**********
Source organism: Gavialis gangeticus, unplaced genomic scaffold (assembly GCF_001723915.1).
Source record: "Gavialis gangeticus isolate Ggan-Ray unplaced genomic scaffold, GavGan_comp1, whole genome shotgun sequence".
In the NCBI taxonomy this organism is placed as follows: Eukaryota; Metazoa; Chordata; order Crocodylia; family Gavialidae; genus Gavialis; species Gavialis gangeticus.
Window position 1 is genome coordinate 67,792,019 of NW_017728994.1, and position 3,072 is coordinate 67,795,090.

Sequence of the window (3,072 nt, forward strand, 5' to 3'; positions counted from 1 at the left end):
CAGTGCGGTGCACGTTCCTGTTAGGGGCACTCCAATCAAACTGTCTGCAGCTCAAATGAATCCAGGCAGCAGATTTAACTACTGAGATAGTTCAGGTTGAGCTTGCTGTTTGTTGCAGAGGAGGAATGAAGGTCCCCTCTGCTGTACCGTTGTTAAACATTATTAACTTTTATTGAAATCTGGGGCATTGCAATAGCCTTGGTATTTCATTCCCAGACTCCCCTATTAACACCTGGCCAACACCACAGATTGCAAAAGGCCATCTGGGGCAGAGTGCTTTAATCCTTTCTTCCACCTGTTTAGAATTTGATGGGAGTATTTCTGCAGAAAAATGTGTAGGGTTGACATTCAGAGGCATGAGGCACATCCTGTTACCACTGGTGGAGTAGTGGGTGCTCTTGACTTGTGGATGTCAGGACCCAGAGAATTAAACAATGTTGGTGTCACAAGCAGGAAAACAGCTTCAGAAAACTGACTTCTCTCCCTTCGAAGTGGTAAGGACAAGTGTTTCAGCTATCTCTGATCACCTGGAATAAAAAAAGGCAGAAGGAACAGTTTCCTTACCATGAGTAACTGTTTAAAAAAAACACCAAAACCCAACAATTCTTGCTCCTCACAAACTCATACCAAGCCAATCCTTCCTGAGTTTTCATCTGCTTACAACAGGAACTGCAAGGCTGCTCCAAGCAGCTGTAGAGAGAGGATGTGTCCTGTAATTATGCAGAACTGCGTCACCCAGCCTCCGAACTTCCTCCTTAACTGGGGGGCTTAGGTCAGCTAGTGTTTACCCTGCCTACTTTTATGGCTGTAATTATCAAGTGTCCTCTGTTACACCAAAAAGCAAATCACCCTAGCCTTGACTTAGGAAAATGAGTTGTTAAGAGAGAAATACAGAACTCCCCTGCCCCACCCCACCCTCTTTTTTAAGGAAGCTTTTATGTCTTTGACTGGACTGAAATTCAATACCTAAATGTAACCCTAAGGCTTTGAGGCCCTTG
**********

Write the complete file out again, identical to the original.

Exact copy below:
Source organism: Gavialis gangeticus, unplaced genomic scaffold (assembly GCF_001723915.1).
Source record: "Gavialis gangeticus isolate Ggan-Ray unplaced genomic scaffold, GavGan_comp1, whole genome shotgun sequence".
In the NCBI taxonomy this organism is placed as follows: Eukaryota; Metazoa; Chordata; order Crocodylia; family Gavialidae; genus Gavialis; species Gavialis gangeticus.
Window position 1 is genome coordinate 67,792,019 of NW_017728994.1, and position 3,072 is coordinate 67,795,090.

Sequence of the window (3,072 nt, forward strand, 5' to 3'; positions counted from 1 at the left end):
CAGTGCGGTGCACGTTCCTGTTAGGGGCACTCCAATCAAACTGTCTGCAGCTCAAATGAATCCAGGCAGCAGATTTAACTACTGAGATAGTTCAGGTTGAGCTTGCTGTTTGTTGCAGAGGAGGAATGAAGGTCCCCTCTGCTGTACCGTTGTTAAACATTATTAACTTTTATTGAAATCTGGGGCATTGCAATAGCCTTGGTATTTCATTCCCAGACTCCCCTATTAACACCTGGCCAACACCACAGATTGCAAAAGGCCATCTGGGGCAGAGTGCTTTAATCCTTTCTTCCACCTGTTTAGAATTTGATGGGAGTATTTCTGCAGAAAAATGTGTAGGGTTGACATTCAGAGGCATGAGGCACATCCTGTTACCACTGGTGGAGTAGTGGGTGCTCTTGACTTGTGGATGTCAGGACCCAGAGAATTAAACAATGTTGGTGTCACAAGCAGGAAAACAGCTTCAGAAAACTGACTTCTCTCCCTTCGAAGTGGTAAGGACAAGTGTTTCAGCTATCTCTGATCACCTGGAATAAAAAAAGGCAGAAGGAACAGTTTCCTTACCATGAGTAACTGTTTAAAAAAAACACCAAAACCCAACAATTCTTGCTCCTCACAAACTCATACCAAGCCAATCCTTCCTGAGTTTTCATCTGCTTACAACAGGAACTGCAAGGCTGCTCCAAGCAGCTGTAGAGAGAGGATGTGTCCTGTAATTATGCAGAACTGCGTCACCCAGCCTCCGAACTTCCTCCTTAACTGGGGGGCTTAGGTCAGCTAGTGTTTACCCTGCCTACTTTTATGGCTGTAATTATCAAGTGTCCTCTGTTACACCAAAAAGCAAATCACCCTAGCCTTGACTTAGGAAAATGAGTTGTTAAGAGAGAAATACAGAACTCCCCTGCCCCACCCCACCCTCTTTTTTAAGGAAGCTTTTATGTCTTTGACTGGACTGAAATTCAATACCTAAATGTAACCCTAAGGCTTTGAGGCCCTTG